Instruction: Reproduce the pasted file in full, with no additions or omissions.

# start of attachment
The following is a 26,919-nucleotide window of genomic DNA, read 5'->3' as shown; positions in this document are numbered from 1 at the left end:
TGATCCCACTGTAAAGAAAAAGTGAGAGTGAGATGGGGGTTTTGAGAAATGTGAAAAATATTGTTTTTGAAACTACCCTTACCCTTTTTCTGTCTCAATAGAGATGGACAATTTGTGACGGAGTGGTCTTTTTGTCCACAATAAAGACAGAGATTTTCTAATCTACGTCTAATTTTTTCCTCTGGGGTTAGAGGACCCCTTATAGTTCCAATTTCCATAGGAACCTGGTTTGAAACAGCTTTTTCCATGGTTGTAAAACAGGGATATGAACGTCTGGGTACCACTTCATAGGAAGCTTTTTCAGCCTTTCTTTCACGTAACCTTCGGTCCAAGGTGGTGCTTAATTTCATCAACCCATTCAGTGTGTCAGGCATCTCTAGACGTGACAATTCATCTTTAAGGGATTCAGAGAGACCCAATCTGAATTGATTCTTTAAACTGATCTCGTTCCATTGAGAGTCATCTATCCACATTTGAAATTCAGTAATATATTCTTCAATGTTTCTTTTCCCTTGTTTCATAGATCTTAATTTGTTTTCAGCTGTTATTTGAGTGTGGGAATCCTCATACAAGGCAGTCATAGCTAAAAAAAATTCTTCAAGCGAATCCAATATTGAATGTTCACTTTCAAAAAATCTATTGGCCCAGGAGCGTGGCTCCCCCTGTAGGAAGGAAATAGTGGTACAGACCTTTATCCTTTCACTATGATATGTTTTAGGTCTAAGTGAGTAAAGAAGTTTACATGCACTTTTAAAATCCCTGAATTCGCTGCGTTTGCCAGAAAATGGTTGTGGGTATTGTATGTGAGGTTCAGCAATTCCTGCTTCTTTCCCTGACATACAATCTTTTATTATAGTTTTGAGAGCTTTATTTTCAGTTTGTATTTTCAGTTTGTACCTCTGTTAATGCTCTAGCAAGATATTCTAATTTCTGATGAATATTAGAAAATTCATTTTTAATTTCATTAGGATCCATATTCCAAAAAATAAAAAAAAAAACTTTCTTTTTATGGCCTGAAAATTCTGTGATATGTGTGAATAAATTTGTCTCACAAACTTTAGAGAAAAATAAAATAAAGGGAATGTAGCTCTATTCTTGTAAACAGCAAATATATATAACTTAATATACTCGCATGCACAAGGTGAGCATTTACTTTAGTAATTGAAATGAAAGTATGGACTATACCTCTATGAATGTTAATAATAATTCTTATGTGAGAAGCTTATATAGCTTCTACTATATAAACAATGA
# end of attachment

The following is a 26,919-nucleotide window of genomic DNA, read 5'->3' as shown; positions in this document are numbered from 1 at the left end:
TGATCCCACTGTAAAGAAAAAGTGAGAGTGAGATGGGGGTTTTGAGAAATGTGAAAAATATTGTTTTTGAAACTACCCTTACCCTTTTTCTGTCTCAATAGAGATGGACAATTTGTGACGGAGTGGTCTTTTTGTCCACAATAAAGACAGAGATTTTCTAATCTACGTCTAATTTTTTCCTCTGGGGTTAGAGGACCCCTTATAGTTCCAATTTCCATAGGAACCTGGTTTGAAACAGCTTTTTCCATGGTTGTAAAACAGGGATATGAACGTCTGGGTACCACTTCATAGGAAGCTTTTTCAGCCTTTCTTTCACGTAACCTTCGGTCCAAGGTGGTGCTTAATTTCATCAACCCATTCAGTGTGTCAGGCATCTCTAGACGTGACAATTCATCTTTAAGGGATTCAGAGAGACCCAATCTGAATTGATTCTTTAAACTGATCTCGTTCCATTGAGAGTCATCTATCCACATTTGAAATTCAGTAATATATTCTTCAATGTTTCTTTTCCCTTGTTTCATAGATCTTAATTTGTTTTCAGCTGTTATTTGAGTGTGGGAATCCTCATACAAGGCAGTCATAGCTAAAAAAAATTCTTCAAGCGAATCCAATATTGAATGTTCACTTTCAAAAAATCTATTGGCCCAGGAGCGTGGCTCCCCCTGTAGGAAGGAAATAGTGGTACAGACCTTTATCCTTTCACTATGATATGTTTTAGGTCTAAGTGAGTAAAGAAGTTTACATGCACTTTTAAAATCCCTGAATTCGCTGCGTTTGCCAGAAAATGGTTGTGGGTATTGTATGTGAGGTTCAGCAATTCCTGCTTCTTTCCCTGACATACAATCTTTTATTATAGTTTTGAGAGCTTTATTTTCAGTTTGTATTTTCAGTTTGTACCTCTGTTAATGCTCTAGCAAGATATTCTAATTTCTGATGAATATTAGAAAATTCATTTTTAATTTCATTAGGATCCATATTCCAAAAAATAAAAAAAAAAACTTTCTTTTTATGGCCTGAAAATTCTGTGATATGTGTGAATAAATTTGTCTCACAAACTTTAGAGAAAAATAAAATAAAGGGAATGTAGCTCTATTCTTGTAAACAGCAAATATATATAACTTAATATACTCGCATGCACAAGGTGAGCATTTACTTTAGTAATTGAAATGAAAGTATGGACTATACCTCTATGAATGTTAATAATAATTCTTATGTGAGAAGCTTATATAGCTTCTACTATATAAACAATGA